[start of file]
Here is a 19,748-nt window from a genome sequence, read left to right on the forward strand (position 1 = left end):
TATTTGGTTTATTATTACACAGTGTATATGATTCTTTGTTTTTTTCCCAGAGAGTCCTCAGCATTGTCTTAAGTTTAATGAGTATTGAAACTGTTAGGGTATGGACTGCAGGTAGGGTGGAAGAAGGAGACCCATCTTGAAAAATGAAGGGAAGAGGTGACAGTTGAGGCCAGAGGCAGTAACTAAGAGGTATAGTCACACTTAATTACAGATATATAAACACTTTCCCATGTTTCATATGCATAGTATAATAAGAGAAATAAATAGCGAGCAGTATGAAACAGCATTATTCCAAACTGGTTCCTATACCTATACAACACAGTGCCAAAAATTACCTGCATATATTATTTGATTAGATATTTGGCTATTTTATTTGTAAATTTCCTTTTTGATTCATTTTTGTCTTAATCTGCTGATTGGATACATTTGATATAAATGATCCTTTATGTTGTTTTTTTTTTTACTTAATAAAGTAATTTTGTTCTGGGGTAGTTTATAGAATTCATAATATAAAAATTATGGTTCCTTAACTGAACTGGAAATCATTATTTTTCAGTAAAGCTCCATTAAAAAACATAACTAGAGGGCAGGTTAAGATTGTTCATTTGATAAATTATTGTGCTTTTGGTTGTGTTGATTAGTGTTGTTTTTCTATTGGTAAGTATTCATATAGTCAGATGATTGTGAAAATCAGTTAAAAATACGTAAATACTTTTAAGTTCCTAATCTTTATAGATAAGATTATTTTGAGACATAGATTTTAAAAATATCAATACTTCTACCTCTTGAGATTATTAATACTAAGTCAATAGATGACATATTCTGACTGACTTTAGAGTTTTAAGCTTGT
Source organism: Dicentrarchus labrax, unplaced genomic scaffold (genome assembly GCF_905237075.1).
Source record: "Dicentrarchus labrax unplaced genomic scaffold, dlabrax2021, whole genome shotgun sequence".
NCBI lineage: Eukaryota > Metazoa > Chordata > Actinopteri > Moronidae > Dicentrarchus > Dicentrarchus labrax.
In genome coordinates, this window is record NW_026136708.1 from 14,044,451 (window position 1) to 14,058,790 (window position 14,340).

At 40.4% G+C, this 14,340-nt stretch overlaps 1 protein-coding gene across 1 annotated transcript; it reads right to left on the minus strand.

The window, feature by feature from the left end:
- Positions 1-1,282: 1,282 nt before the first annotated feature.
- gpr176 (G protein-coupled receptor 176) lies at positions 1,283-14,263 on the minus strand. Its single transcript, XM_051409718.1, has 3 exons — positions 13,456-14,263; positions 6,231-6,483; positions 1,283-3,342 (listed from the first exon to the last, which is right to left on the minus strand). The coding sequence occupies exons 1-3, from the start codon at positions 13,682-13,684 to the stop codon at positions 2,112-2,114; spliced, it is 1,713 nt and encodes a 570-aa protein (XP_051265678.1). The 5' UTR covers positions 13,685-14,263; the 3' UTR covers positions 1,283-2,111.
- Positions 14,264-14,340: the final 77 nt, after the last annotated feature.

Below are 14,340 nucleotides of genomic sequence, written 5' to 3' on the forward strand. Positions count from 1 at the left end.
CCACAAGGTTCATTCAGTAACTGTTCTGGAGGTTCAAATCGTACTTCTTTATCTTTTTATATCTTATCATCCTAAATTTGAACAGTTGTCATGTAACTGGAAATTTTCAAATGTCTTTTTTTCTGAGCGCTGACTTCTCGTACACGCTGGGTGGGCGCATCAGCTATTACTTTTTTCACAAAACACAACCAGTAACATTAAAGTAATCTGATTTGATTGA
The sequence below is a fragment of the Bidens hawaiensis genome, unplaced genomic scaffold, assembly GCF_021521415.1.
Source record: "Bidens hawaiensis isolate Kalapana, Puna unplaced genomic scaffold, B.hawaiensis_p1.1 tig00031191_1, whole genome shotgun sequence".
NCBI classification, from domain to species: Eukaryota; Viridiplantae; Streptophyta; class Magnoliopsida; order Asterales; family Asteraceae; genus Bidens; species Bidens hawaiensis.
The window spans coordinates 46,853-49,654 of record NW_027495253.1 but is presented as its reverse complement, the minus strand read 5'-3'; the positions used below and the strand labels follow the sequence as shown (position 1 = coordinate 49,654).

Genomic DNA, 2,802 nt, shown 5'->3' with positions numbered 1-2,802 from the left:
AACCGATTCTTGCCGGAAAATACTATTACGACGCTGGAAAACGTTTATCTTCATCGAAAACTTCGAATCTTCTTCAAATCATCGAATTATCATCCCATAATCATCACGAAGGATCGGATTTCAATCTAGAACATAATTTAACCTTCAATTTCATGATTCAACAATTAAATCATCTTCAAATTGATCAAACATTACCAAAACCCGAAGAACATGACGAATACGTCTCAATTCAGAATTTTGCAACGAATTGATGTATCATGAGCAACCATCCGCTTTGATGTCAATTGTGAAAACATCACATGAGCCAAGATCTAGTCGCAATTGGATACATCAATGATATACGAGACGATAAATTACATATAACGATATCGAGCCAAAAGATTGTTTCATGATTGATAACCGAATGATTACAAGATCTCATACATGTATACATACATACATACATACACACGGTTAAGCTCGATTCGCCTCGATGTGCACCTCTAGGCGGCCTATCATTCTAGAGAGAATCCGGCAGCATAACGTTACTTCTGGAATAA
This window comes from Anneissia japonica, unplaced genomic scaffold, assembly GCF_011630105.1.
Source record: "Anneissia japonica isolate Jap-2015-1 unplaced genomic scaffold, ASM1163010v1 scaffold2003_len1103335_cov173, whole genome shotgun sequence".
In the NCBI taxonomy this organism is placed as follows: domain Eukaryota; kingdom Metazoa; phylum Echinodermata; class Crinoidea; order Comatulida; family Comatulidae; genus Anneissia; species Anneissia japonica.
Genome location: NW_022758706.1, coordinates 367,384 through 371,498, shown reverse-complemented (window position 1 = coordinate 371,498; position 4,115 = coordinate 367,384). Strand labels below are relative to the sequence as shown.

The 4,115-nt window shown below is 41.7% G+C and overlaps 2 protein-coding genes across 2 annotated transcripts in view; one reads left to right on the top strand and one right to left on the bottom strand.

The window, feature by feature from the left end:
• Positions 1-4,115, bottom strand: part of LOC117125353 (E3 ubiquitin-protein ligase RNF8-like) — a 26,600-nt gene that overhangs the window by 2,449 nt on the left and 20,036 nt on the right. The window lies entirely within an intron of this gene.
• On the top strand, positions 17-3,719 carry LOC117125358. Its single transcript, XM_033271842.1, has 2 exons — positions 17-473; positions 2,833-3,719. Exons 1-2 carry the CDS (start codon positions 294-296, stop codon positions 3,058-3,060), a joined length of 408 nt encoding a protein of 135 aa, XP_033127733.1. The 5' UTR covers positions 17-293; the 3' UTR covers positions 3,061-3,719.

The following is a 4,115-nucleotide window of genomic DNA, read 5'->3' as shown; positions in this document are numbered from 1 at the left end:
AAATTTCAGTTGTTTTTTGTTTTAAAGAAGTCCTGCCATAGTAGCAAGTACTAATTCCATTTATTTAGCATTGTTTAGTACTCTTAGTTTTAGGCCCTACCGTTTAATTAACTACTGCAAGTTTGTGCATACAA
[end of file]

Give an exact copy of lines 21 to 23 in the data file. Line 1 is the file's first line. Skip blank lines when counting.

Source record: "Anneissia japonica isolate Jap-2015-1 unplaced genomic scaffold, ASM1163010v1 scaffold2003_len1103335_cov173, whole genome shotgun sequence".
In the NCBI taxonomy this organism is placed as follows: domain Eukaryota; kingdom Metazoa; phylum Echinodermata; class Crinoidea; order Comatulida; family Comatulidae; genus Anneissia; species Anneissia japonica.
Genome location: NW_022758706.1, coordinates 367,384 through 371,498, shown reverse-complemented (window position 1 = coordinate 371,498; position 4,115 = coordinate 367,384). Strand labels below are relative to the sequence as shown.